on-line book icon

table of contents

National Historic Site
NPS logo

mine hole
Hopewell "mine hole" near Warwick. Practically all early mines were open pits, the rich veins of ore lying near the surface. Shaft mining did not become general until well into the nineteenth century.
Courtesy Chester County Historical Society.

Hopewell's Decline

The depression of 1837, coupled with the successful introduction of the hot-blast method in the smelting of iron in the following year, making possible the substitution of coke for charcoal, spelt the doom of the charcoal-burning furnace. Thus, of the more than 100 ironworks built in Pennsylvania during the eighteenth century, most of which survived into the beginning of the nineteenth, only 12 were left by 1850. The number of anthracite furnaces in that year was 286. Hopewell managed to survive, but its days were numbered. By 1845, finished castings on a commercial scale were discontinued, as competition was too one-sided. Thereafter, the furnace concentrated on pig iron for which there was still a ready market. Some improvements were effected in the late 1840's which raised the average daily output to 3 tons by 1853. It was in that year, in fact, that Hopewell achieved its best record of pig iron produced, 1,205 tons. That the old furnace could not survive long, however, was clear to the owners, for in 1849 they erected nearby an experimental anthracite furnace. It was hoped that this new furnace would replace the old one. But the cost of bringing in anthracite coal was too great, and after a few years the experiment was given up as a bad investment.

The old charcoal burner continued operating, however, and in 1857 even produced 1,094 tons, the third highest record. This was the fourth and last time it made over 1,000 tons in any one blast. From then on the story is one of decline, or, at best, of just hanging on. Even the war years, contrary to local tradition, with pig iron selling at as high as $99 per ton, did not make much difference. The best Hopewell could produce was 933-1/2 tons in 1861. An important reason for this, no doubt, was the fact that by that time the best ore deposits in the vicinity had been used up, and the remaining ore, high in sulfur and other impurities, did not yield as much per ton.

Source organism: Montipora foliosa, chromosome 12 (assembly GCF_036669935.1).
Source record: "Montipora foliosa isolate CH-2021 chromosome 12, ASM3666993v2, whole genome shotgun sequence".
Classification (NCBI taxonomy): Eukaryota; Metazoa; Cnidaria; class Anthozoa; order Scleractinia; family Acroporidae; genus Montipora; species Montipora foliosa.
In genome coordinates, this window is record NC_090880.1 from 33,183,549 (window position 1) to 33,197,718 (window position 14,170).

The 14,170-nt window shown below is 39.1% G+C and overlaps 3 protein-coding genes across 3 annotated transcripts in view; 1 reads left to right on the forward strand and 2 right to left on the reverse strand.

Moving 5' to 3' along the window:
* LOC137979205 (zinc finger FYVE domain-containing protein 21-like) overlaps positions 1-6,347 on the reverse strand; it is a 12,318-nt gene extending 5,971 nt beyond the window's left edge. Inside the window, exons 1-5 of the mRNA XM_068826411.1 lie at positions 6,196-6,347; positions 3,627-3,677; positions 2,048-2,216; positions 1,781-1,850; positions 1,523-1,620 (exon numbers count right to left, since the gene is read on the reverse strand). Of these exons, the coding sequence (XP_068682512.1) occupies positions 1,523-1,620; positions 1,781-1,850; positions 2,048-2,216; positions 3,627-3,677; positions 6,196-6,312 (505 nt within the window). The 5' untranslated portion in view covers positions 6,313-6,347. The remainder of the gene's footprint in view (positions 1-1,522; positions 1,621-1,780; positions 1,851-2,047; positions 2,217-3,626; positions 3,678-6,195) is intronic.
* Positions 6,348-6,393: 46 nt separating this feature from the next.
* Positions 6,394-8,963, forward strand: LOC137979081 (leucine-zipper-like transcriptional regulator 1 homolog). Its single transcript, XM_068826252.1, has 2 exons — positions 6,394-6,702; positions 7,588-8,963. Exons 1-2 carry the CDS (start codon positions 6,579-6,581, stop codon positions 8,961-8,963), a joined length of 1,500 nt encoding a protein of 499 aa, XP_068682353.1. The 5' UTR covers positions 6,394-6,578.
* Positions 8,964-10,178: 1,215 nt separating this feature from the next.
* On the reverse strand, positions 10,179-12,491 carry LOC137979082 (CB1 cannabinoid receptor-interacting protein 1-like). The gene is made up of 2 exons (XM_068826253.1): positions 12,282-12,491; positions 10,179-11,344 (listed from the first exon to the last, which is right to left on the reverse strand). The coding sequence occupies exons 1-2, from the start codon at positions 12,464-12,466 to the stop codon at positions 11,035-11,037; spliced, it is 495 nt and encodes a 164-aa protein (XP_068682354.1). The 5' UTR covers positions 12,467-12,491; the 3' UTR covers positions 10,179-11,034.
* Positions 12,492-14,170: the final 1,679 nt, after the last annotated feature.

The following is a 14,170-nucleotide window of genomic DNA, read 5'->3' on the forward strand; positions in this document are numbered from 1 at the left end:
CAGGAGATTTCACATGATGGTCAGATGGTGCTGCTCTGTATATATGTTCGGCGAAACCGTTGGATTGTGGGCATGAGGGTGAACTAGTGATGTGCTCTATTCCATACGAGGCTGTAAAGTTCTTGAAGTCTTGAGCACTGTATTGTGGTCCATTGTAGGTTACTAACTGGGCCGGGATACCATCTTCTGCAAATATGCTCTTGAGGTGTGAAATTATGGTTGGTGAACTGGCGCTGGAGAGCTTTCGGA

Hopewell Village in winter
Winter scene in Hopewell Village in the early nineties. After 1883, when the furnace closed down, the woodland surrounding Hopewell continued to make good returns from charcoal production for several years.
Courtesy Chester County Historical Society.

From 1870 to 1883, almost the entire furnace output went to A. Whitney & Sons, the big car wheel manufacturers of Philadelphia, and it is not improbable that Hopewell iron has rolled over several of America's transcontinental railroads. But the postwar picture was generally drab, for it was evident that Hopewell had outlived its era. Cold statistics plainly reveal that industrially it could not even match its own prewar record, let alone compete with newer processes. In social aspects, plantation life had lost much of its earlier character, its quaintness, simplicity, and even charm.

One last effort was made to keep the furnace going by making improvements. A steam boiler was installed in 1880 to provide auxiliary power for the water wheel (fueled by gas from the furnace it was the one modernization "suffered" by the furnace); and an ore roaster, in 1882, was added to calcine ore. The water wheel was substantially rebuilt, and the old receiver of the blast equipment was replaced by a larger one. All this was to little avail, however, for in 1883 the furnace was blown out for the last time.

Hopewell was one of the last of the old cold-blast, charcoal-burning furnaces. Owing to many favorable circumstances, it continued in operation long after most of its kind had been supplanted by more modern methods and plants.


top of page

History  |   Links to the Past  |   National Park Service  |   Search  |   Contact

Last Modified: Mon, Dec 2 2002 10:00:00 am PDT

ParkNet Home